Medicine Crow English class

Darcy McClenahan works on an English class project with sixth-graders at Medicine Crow Middle School in February 2017.

Billings elementary schools are increasingly unable to cover costs with their consistent revenue, creating a $4.5 million structural budget hole for the upcoming school year. 

There's money to fill the hole — but it comes from sources that aren't reliable revenue streams from year to year. 

That's left School District 2 superintendent Greg Upham calling for an overhaul of the K-8 district budget.

"Everything's on the table," he said after a Tuesday budget committee meeting. "(But) we don't panic."

Superintendent Greg Upham


The elementary district is only a few years removed from having $3 million to sock away in reserves and similar accounts. So what happened?


The biggest thing Upham pointed to was an increase in staffing, especially with the opening of Medicine Crow and Ben Steele middle schools. 

"Labor costs are predominantly what the increase is," he said. 

Ben Steel Middle School ribbon cutting ceremony

Hundreds of students, parents, staff, and faculty gather in the courtyard of Ben Steele Middle School in 2017.

Last school year, salaries and benefits accounted for almost $75 million of the elementary district budget out of $79 million in the general fund budget, which funds the two categories. 

Four years ago, salaries and benefits cost about $65 million. General fund revenues haven't kept pace with the $10 million increase; they went up only about $4 million during the same time span. 

This upcoming school year, based only on general fund revenues compared to all general fund expenses, the district faces a $4.5 million hole before any transfers from other funds fill it.

Applying that math to previous years shows a troubling trend; in fiscal years 2015 and 2016, the district had a surplus of $2.9 and $3 million. The next year, when Medicine Crow opened, that surplus dropped to $300,000. 

In fiscal year 2018, it became a $900,000 deficit. In August of that school year, administrators projected a $365,000 budget hole, which they said was fueled by cuts in state funding. Dipping into reserves filled the smaller hole, but it didn't reflect other funding shifts that helped fill the larger one.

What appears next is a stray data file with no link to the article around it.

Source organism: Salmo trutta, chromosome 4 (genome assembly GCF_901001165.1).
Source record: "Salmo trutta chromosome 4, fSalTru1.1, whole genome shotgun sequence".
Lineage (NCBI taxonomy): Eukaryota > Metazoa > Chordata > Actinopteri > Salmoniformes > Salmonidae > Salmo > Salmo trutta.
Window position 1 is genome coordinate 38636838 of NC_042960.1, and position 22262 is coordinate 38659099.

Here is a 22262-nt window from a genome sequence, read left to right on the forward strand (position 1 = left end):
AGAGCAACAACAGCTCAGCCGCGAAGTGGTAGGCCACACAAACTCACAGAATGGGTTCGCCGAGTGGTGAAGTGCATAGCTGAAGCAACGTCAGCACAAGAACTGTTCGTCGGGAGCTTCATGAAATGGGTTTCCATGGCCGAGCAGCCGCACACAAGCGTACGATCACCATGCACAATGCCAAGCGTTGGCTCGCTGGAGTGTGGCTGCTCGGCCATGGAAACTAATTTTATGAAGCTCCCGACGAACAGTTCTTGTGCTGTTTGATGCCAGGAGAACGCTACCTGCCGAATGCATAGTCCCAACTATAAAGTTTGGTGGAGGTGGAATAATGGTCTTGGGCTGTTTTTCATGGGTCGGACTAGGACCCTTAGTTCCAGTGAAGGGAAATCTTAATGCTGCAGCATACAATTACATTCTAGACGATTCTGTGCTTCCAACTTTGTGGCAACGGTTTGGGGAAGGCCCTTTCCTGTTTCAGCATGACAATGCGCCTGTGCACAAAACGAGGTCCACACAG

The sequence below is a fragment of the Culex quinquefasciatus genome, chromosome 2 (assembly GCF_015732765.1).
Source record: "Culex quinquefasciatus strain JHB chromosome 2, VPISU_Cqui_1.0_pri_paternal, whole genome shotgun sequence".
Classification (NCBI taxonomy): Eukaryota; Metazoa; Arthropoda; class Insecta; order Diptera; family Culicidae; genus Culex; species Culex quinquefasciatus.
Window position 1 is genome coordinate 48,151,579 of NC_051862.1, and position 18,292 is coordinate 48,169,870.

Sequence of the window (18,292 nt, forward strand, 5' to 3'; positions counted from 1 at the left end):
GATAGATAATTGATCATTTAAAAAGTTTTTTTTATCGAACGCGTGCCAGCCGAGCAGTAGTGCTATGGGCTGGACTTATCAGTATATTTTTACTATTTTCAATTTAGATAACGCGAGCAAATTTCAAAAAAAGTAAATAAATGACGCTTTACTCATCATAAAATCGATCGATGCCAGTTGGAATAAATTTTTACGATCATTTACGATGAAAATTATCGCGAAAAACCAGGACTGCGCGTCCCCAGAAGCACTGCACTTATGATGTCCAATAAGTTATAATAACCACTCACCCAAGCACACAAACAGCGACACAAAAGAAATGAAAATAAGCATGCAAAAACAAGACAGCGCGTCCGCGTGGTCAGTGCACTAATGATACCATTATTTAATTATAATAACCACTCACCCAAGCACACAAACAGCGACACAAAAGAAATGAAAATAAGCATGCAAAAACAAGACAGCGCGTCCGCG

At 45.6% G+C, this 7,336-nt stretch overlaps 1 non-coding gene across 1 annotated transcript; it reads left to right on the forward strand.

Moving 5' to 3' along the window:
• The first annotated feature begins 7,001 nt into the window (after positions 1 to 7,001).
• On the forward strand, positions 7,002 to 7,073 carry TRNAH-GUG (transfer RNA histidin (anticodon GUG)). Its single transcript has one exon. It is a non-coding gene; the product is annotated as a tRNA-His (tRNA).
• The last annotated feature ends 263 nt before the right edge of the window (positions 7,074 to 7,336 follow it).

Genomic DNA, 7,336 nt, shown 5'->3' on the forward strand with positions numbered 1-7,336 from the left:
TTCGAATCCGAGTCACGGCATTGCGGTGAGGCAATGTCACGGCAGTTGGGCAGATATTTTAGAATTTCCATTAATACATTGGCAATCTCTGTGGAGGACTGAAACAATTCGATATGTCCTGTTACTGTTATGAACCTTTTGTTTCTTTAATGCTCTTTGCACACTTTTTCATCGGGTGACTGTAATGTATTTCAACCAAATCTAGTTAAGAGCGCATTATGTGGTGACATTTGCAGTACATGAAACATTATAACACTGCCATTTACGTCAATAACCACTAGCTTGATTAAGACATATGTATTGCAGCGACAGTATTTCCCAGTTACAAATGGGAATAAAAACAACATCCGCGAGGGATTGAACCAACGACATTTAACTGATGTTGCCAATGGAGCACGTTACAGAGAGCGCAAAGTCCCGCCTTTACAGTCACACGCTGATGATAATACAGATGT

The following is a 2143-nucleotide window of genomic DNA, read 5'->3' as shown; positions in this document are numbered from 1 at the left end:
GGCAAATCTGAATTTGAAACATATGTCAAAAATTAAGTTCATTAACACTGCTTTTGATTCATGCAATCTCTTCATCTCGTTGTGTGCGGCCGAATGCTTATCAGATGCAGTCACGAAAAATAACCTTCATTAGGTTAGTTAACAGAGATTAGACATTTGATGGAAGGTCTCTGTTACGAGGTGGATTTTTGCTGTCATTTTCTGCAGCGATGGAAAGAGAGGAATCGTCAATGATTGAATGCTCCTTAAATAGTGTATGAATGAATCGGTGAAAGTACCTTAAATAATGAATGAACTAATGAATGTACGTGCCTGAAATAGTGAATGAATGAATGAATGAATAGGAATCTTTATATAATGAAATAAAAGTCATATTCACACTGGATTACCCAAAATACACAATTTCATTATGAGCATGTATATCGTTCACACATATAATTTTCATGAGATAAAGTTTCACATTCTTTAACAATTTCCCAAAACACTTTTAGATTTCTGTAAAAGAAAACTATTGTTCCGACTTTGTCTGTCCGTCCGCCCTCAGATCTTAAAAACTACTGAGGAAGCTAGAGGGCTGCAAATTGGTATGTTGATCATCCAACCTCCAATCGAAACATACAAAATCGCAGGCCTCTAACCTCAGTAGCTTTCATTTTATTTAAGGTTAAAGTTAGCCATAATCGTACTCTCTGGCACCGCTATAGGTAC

That's also the school year that Ben Steele was opened. The middle school openings weren't a tidal wave of staff; some elementary hires addressed accreditation problems in 2015, and some middle school hires were more gradually phased in. But with the new schools came additional operational costs too. 

An elementary levy was passed in May 2017, but its money was used to add new staff; it didn't contribute to any other rising costs. 

Last school year, the projected structural deficit ballooned to $2.4 million, but again, funding shifts and one-time money were able to fill the gap. 

"Those happened," said trustee Joe Raffiani at Tuesday's budget meeting. "It just wasn't laid bare for us to see."

Upham had become the superintendent only two months before the budget was passed, and the August meeting was the last for then-CFO Mike Arnold. He was replaced by current CFO Craig Van Nice. 

The extent of the structural problem wasn't apparent until May, when Upham said Van Nice came to him with concerns. A review showed that revenue hadn't hit expectations for the past several years, and that some expenses were also higher than projected at the beginning of the year. 

The district hired Kalispell's former CFO to examine the budget and try to identify the root of the problem, and solutions. Upham hoped that would be completed at the end of August. 

Upham said he didn't want to use reserves as a patch; about $5.7 million is in elementary reserve accounts. Solutions would likely require systemic changes. 

"We're not going to fix this in a year," he said. 

He also said that the spending increases have made a tangible, positive impact that he doesn't want to sacrifice. 

"We are seeing significant achievement gains in the last year alone," he said, referring to internal district testing with publicly available results and recently released ACT scores

There are studies to back him up. A growing body of research shows that funding directly affects students' academic outcomes, especially for those from low-income families. 

Upham said that identifying priorities in the district will be essential. 

"The work has already begun," he said. 

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